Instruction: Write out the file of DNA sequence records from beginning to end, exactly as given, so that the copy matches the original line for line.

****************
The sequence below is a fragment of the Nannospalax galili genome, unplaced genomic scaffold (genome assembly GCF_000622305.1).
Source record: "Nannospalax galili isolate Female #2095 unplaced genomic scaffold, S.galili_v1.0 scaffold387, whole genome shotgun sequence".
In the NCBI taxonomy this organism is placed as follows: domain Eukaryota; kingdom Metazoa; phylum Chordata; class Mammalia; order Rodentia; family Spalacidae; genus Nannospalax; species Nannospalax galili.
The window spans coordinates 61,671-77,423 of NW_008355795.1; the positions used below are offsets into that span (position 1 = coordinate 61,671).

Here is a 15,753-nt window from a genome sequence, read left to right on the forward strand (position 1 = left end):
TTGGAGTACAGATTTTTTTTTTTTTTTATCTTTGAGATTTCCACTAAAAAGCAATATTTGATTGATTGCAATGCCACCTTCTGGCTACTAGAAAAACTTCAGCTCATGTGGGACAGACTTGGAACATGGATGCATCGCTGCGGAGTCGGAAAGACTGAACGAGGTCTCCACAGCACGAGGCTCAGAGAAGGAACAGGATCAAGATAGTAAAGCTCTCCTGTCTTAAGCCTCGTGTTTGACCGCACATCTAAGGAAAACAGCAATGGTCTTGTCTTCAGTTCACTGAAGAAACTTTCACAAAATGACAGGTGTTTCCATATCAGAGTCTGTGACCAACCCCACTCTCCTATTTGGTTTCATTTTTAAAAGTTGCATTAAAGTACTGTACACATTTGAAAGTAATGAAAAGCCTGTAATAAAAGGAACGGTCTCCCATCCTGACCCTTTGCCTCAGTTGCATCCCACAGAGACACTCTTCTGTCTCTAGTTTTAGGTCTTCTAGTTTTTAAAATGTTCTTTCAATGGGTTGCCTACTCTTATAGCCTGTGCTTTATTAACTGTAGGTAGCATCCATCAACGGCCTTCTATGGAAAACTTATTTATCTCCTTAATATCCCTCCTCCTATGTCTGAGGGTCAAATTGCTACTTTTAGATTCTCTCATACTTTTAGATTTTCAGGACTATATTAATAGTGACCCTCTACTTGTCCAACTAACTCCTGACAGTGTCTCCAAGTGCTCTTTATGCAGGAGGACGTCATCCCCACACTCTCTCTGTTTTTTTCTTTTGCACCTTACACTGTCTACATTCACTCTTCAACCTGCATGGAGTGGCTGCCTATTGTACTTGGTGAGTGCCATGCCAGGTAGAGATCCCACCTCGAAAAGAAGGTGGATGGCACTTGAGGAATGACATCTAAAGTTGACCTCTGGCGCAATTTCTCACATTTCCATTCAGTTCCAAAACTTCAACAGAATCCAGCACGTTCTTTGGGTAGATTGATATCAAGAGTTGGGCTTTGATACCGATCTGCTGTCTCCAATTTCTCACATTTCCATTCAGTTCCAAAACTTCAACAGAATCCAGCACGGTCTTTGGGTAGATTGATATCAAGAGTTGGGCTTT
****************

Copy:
The sequence below is a fragment of the Nannospalax galili genome, unplaced genomic scaffold (genome assembly GCF_000622305.1).
Source record: "Nannospalax galili isolate Female #2095 unplaced genomic scaffold, S.galili_v1.0 scaffold387, whole genome shotgun sequence".
In the NCBI taxonomy this organism is placed as follows: domain Eukaryota; kingdom Metazoa; phylum Chordata; class Mammalia; order Rodentia; family Spalacidae; genus Nannospalax; species Nannospalax galili.
The window spans coordinates 61,671-77,423 of NW_008355795.1; the positions used below are offsets into that span (position 1 = coordinate 61,671).

Here is a 15,753-nt window from a genome sequence, read left to right on the forward strand (position 1 = left end):
TTGGAGTACAGATTTTTTTTTTTTTTTATCTTTGAGATTTCCACTAAAAAGCAATATTTGATTGATTGCAATGCCACCTTCTGGCTACTAGAAAAACTTCAGCTCATGTGGGACAGACTTGGAACATGGATGCATCGCTGCGGAGTCGGAAAGACTGAACGAGGTCTCCACAGCACGAGGCTCAGAGAAGGAACAGGATCAAGATAGTAAAGCTCTCCTGTCTTAAGCCTCGTGTTTGACCGCACATCTAAGGAAAACAGCAATGGTCTTGTCTTCAGTTCACTGAAGAAACTTTCACAAAATGACAGGTGTTTCCATATCAGAGTCTGTGACCAACCCCACTCTCCTATTTGGTTTCATTTTTAAAAGTTGCATTAAAGTACTGTACACATTTGAAAGTAATGAAAAGCCTGTAATAAAAGGAACGGTCTCCCATCCTGACCCTTTGCCTCAGTTGCATCCCACAGAGACACTCTTCTGTCTCTAGTTTTAGGTCTTCTAGTTTTTAAAATGTTCTTTCAATGGGTTGCCTACTCTTATAGCCTGTGCTTTATTAACTGTAGGTAGCATCCATCAACGGCCTTCTATGGAAAACTTATTTATCTCCTTAATATCCCTCCTCCTATGTCTGAGGGTCAAATTGCTACTTTTAGATTCTCTCATACTTTTAGATTTTCAGGACTATATTAATAGTGACCCTCTACTTGTCCAACTAACTCCTGACAGTGTCTCCAAGTGCTCTTTATGCAGGAGGACGTCATCCCCACACTCTCTCTGTTTTTTTCTTTTGCACCTTACACTGTCTACATTCACTCTTCAACCTGCATGGAGTGGCTGCCTATTGTACTTGGTGAGTGCCATGCCAGGTAGAGATCCCACCTCGAAAAGAAGGTGGATGGCACTTGAGGAATGACATCTAAAGTTGACCTCTGGCGCAATTTCTCACATTTCCATTCAGTTCCAAAACTTCAACAGAATCCAGCACGTTCTTTGGGTAGATTGATATCAAGAGTTGGGCTTTGATACCGATCTGCTGTCTCCAATTTCTCACATTTCCATTCAGTTCCAAAACTTCAACAGAATCCAGCACGGTCTTTGGGTAGATTGATATCAAGAGTTGGGCTTT